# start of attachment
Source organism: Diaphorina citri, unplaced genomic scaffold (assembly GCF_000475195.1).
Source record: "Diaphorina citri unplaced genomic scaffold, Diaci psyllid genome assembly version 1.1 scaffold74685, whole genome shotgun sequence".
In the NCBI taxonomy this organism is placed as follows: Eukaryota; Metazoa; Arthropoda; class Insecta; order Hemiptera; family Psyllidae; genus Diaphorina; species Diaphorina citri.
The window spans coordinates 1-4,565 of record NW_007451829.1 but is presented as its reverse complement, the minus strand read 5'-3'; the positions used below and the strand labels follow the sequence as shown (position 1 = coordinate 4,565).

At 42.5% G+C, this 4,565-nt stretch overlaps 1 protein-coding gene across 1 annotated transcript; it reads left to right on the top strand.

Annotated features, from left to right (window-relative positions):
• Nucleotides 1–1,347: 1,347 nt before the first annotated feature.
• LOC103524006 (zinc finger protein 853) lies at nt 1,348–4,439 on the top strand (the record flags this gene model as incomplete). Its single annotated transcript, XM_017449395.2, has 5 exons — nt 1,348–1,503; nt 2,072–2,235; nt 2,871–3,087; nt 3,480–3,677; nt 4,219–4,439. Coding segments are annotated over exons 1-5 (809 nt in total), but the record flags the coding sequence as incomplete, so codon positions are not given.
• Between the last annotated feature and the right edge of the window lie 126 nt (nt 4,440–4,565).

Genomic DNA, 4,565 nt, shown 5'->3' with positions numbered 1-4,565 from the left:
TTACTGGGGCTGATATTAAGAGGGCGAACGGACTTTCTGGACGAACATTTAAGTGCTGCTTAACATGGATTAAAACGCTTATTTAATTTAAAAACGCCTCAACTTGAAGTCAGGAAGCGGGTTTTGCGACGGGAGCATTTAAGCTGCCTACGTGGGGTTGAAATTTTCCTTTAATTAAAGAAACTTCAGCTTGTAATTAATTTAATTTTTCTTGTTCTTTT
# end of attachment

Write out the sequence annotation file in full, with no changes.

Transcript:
Source organism: Diaphorina citri, unplaced genomic scaffold (assembly GCF_000475195.1).
Source record: "Diaphorina citri unplaced genomic scaffold, Diaci psyllid genome assembly version 1.1 scaffold74685, whole genome shotgun sequence".
In the NCBI taxonomy this organism is placed as follows: Eukaryota; Metazoa; Arthropoda; class Insecta; order Hemiptera; family Psyllidae; genus Diaphorina; species Diaphorina citri.
The window spans coordinates 1-4,565 of record NW_007451829.1 but is presented as its reverse complement, the minus strand read 5'-3'; the positions used below and the strand labels follow the sequence as shown (position 1 = coordinate 4,565).

At 42.5% G+C, this 4,565-nt stretch overlaps 1 protein-coding gene across 1 annotated transcript; it reads left to right on the top strand.

Annotated features, from left to right (window-relative positions):
• Nucleotides 1–1,347: 1,347 nt before the first annotated feature.
• LOC103524006 (zinc finger protein 853) lies at nt 1,348–4,439 on the top strand (the record flags this gene model as incomplete). Its single annotated transcript, XM_017449395.2, has 5 exons — nt 1,348–1,503; nt 2,072–2,235; nt 2,871–3,087; nt 3,480–3,677; nt 4,219–4,439. Coding segments are annotated over exons 1-5 (809 nt in total), but the record flags the coding sequence as incomplete, so codon positions are not given.
• Between the last annotated feature and the right edge of the window lie 126 nt (nt 4,440–4,565).

Genomic DNA, 4,565 nt, shown 5'->3' with positions numbered 1-4,565 from the left:
TTACTGGGGCTGATATTAAGAGGGCGAACGGACTTTCTGGACGAACATTTAAGTGCTGCTTAACATGGATTAAAACGCTTATTTAATTTAAAAACGCCTCAACTTGAAGTCAGGAAGCGGGTTTTGCGACGGGAGCATTTAAGCTGCCTACGTGGGGTTGAAATTTTCCTTTAATTAAAGAAACTTCAGCTTGTAATTAATTTAATTTTTCTTGTTCTTTT